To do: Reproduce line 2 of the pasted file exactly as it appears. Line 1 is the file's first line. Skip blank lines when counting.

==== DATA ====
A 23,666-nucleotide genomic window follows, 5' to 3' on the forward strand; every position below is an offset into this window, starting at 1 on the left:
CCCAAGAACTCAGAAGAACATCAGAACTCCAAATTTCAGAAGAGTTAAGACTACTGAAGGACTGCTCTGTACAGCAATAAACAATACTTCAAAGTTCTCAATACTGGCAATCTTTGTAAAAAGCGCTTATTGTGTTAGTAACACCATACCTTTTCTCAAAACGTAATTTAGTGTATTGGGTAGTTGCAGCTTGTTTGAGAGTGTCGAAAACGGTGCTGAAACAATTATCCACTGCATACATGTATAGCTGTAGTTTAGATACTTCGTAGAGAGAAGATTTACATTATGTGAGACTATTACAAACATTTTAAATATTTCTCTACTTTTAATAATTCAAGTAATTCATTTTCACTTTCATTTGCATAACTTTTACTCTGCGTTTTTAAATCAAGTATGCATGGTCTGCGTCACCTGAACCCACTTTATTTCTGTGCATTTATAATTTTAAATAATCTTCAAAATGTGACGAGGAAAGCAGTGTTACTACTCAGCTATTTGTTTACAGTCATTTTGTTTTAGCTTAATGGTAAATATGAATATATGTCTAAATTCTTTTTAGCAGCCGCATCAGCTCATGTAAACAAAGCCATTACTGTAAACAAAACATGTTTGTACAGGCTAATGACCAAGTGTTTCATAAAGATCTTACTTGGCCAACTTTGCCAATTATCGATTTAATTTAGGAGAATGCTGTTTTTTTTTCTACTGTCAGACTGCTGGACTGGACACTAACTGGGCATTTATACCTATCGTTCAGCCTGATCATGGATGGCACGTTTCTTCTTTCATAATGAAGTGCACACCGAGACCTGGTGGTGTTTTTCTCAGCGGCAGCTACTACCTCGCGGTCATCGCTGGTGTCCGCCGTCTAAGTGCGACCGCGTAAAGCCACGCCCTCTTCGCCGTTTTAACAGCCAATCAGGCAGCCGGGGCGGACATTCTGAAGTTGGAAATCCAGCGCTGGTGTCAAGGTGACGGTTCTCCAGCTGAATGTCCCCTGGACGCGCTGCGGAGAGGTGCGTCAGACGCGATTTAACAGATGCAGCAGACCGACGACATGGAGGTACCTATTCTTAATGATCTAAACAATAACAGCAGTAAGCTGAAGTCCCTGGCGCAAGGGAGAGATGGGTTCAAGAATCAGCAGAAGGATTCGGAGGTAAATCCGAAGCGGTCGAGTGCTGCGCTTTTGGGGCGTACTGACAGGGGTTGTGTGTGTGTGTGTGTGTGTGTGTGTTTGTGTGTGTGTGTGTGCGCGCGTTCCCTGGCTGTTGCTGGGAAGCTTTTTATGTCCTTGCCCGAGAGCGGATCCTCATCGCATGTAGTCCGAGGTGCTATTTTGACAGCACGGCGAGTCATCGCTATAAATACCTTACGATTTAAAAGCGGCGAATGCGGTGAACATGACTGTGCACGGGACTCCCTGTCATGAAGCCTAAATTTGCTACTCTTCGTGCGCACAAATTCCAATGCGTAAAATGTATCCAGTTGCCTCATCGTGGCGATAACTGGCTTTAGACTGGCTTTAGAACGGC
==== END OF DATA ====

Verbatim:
CCCAAGAACTCAGAAGAACATCAGAACTCCAAATTTCAGAAGAGTTAAGACTACTGAAGGACTGCTCTGTACAGCAATAAACAATACTTCAAAGTTCTCAATACTGGCAATCTTTGTAAAAAGCGCTTATTGTGTTAGTAACACCATACCTTTTCTCAAAACGTAATTTAGTGTATTGGGTAGTTGCAGCTTGTTTGAGAGTGTCGAAAACGGTGCTGAAACAATTATCCACTGCATACATGTATAGCTGTAGTTTAGATACTTCGTAGAGAGAAGATTTACATTATGTGAGACTATTACAAACATTTTAAATATTTCTCTACTTTTAATAATTCAAGTAATTCATTTTCACTTTCATTTGCATAACTTTTACTCTGCGTTTTTAAATCAAGTATGCATGGTCTGCGTCACCTGAACCCACTTTATTTCTGTGCATTTATAATTTTAAATAATCTTCAAAATGTGACGAGGAAAGCAGTGTTACTACTCAGCTATTTGTTTACAGTCATTTTGTTTTAGCTTAATGGTAAATATGAATATATGTCTAAATTCTTTTTAGCAGCCGCATCAGCTCATGTAAACAAAGCCATTACTGTAAACAAAACATGTTTGTACAGGCTAATGACCAAGTGTTTCATAAAGATCTTACTTGGCCAACTTTGCCAATTATCGATTTAATTTAGGAGAATGCTGTTTTTTTTTCTACTGTCAGACTGCTGGACTGGACACTAACTGGGCATTTATACCTATCGTTCAGCCTGATCATGGATGGCACGTTTCTTCTTTCATAATGAAGTGCACACCGAGACCTGGTGGTGTTTTTCTCAGCGGCAGCTACTACCTCGCGGTCATCGCTGGTGTCCGCCGTCTAAGTGCGACCGCGTAAAGCCACGCCCTCTTCGCCGTTTTAACAGCCAATCAGGCAGCCGGGGCGGACATTCTGAAGTTGGAAATCCAGCGCTGGTGTCAAGGTGACGGTTCTCCAGCTGAATGTCCCCTGGACGCGCTGCGGAGAGGTGCGTCAGACGCGATTTAACAGATGCAGCAGACCGACGACATGGAGGTACCTATTCTTAATGATCTAAACAATAACAGCAGTAAGCTGAAGTCCCTGGCGCAAGGGAGAGATGGGTTCAAGAATCAGCAGAAGGATTCGGAGGTAAATCCGAAGCGGTCGAGTGCTGCGCTTTTGGGGCGTACTGACAGGGGTTGTGTGTGTGTGTGTGTGTGTGTGTGTTTGTGTGTGTGTGTGTGCGCGCGTTCCCTGGCTGTTGCTGGGAAGCTTTTTATGTCCTTGCCCGAGAGCGGATCCTCATCGCATGTAGTCCGAGGTGCTATTTTGACAGCACGGCGAGTCATCGCTATAAATACCTTACGATTTAAAAGCGGCGAATGCGGTGAACATGACTGTGCACGGGACTCCCTGTCATGAAGCCTAAATTTGCTACTCTTCGTGCGCACAAATTCCAATGCGTAAAATGTATCCAGTTGCCTCATCGTGGCGATAACTGGCTTTAGACTGGCTTTAGAACGGC